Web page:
How to support diversity and inclusion in life sciences, pharma and STEM
Author: Thrive | Date published: 02/03/21
Gender disparity in the life sciences, pharma and STEM fields has been at the forefront of many organisations’ recruitment initiatives for some time, however, there are factors that impact diversity and inclusion that require further thinking and thoughtful consideration to overcome.
Diversity and inclusion are finally gaining a foothold in the life sciences, pharma and STEM fields, however, a deeper understanding of the issues that impact women and their careers in these fields is required in order to finally create an environment of equal opportunities across these broad industries.
Why are women underrepresented in life sciences, pharma and STEM fields?
What was a cultural misconception that women were more suited to the arts and humanities subjects many centuries ago, still has a deep-seated hold on the way women are encouraged in education today. During primary and secondary school, it is still the case that girls are pushed towards humanities and boys towards sciences. Much is being done to correct this, and great strides have been made as the numbers of young women pursuing life sciences, pharma and STEM subjects at university level are increasing.
Research suggests that while there are positive changes happening to encourage women into life sciences, pharma and STEM fields, there are still impediments to them progressing through a career in them. Currently, around 26% of students studying life sciences, pharma and STEM subjects at undergraduate level are women, and from there only 22% of women make up the life sciences, pharma and STEM workforce.
There are many factors that discourage women from pursuing these careers further. Isaca.org’s global study asked women in technology what barriers they felt they faced and they found that 42% thought there were a lack of female role models in leadership positions.
Barriers to female leadership
- Bias: Be it conscious or unconscious, bias can play a huge part in how women are perceived in the workplace. From unconscious bias influencing male hiring managers to hire in their image, to social bias that precludes women from entering male-dominated social spaces like golf courses, after work drinks, etc.
- Access to opportunities: Related to unconscious bias barring women from certain social opportunities, women are also barred from particular professional opportunities for the same reason.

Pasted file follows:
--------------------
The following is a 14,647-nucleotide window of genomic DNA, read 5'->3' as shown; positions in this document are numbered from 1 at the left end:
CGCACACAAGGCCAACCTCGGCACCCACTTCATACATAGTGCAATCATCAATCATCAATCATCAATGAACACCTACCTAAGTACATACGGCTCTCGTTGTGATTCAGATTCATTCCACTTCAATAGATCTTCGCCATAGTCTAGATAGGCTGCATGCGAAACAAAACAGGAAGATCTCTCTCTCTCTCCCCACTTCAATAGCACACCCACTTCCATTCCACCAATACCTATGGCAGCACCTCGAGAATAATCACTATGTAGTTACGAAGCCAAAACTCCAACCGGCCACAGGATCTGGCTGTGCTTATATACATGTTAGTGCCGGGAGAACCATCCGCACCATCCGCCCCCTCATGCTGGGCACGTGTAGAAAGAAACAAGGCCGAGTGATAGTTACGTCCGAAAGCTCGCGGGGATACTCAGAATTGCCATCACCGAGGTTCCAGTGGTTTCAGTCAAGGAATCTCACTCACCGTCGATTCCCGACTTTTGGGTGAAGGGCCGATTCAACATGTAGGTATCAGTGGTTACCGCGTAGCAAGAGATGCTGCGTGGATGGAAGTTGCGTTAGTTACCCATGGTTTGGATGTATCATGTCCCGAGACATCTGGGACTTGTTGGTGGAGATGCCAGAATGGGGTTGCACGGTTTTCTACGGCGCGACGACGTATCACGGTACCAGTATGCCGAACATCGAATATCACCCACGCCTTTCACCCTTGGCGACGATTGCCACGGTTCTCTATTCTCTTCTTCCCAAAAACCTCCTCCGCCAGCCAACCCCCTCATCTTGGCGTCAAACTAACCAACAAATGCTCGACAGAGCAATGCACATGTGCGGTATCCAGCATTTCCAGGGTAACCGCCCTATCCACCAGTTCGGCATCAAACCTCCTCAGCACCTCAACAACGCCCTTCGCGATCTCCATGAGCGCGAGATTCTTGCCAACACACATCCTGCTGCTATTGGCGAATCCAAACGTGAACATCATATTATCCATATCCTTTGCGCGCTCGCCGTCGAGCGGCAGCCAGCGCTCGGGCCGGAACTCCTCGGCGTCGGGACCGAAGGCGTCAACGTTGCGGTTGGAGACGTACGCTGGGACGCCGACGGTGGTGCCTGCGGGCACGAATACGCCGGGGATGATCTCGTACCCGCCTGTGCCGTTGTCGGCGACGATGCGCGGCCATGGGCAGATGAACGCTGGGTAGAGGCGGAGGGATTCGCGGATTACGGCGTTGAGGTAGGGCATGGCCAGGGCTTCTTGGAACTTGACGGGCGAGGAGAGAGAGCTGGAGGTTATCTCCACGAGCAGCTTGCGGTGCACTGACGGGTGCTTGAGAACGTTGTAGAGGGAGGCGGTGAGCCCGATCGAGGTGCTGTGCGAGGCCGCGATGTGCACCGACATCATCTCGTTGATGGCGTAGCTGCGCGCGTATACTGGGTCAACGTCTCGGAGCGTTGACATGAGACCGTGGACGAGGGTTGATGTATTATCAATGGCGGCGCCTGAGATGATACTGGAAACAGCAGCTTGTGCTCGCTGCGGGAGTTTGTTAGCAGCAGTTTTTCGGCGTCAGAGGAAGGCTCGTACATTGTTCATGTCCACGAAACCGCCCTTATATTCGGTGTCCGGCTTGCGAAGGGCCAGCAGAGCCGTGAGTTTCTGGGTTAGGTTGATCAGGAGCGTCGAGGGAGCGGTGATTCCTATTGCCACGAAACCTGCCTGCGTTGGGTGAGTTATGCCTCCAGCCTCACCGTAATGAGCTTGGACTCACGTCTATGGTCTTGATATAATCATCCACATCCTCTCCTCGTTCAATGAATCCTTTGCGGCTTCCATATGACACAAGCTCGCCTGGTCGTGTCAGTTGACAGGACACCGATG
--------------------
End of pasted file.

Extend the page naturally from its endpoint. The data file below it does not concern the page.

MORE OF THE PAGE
- Conflicting priorities: Women are often pulled between providing full-time care for children or caring for elderly or vulnerable family members. This expectation for women to step out of their careers and into familial care means that at a certain age, women are overlooked for leadership positions as they cannot be invested in long-term.
- Leadership culture: In many industries there is a culture of leadership that is very aggressive; women aren’t perceived as equal or worthy of the challenge and are overlooked for leadership positions, regardless of experience or attitude.
3 tips to support diversity and inclusion in your recruitment strategy
While we know the gender gap in life sciences, pharma and STEM won’t be fixed overnight, we’re confident that the more employers take responsibility to address these factors by following the steps below, slowly but surely gender equality will be achieved and we’ll see more women in leadership positions.
1. Create a diverse hiring team
Having women and people of different social backgrounds will help combat personal similarity bias and get a range of opinions and viewpoints as you put together a job add, review CVs and interview.
Many organisations may just use one hiring manager and not have the resources or time to create an entire panel of diverse colleagues, but even asking a few different people to check over the advert or look at a couple of CVs will give you access to a more balanced perspective on candidates.
2. Assess job advert language
In our recent report, The Great Gender Rebalance: Increasing gender diversity in STEM businesses, we explored how gender-coded language in STEM job adverts could be one factor contributing to the gender gap in STEM fields.
Writing a job advert for life sciences, pharma and STEM can be a challenging task at the best of times, but try to avoid particularly feminine-coded words that might be considered nurturing, caring and collaborative, for example: ‘support/ing’, ‘together’, ‘connect/ing’ and masculine-coded words that are more assertive, individualistic and ambitious, for example: ‘challenge’, ‘autonomy’, ‘confident’.
Examine the core needs of the role and use the simplest language to describe it, avoiding words like ‘scientist’ which is perceived as very masculine in the life sciences, pharma and STEM communities.
3. Invest in diversity training to educate against bias
Providing proper, ongoing education and training about unconscious and conscious biases about race, gender, religion, etc., to your hiring team will help to widen your candidate pool with different experiences and perspectives, giving women a fairer chance at your life sciences, pharma and STEM roles.
Engaging a specialist life sciences, pharma and STEM recruiter, like IntaPeople, can help you at every stage when creating an inclusive hiring strategy as we are educated in bias and unconscious bias. We can also help you recognise where in your recruitment strategy you may be creating barriers between your company and female applicants, from the job description to where and how you market your role.
If you are looking to broaden your candidate pool and attract more female STEM talent, IntaPeople can help! Get in touch today to discuss your recruiting needs!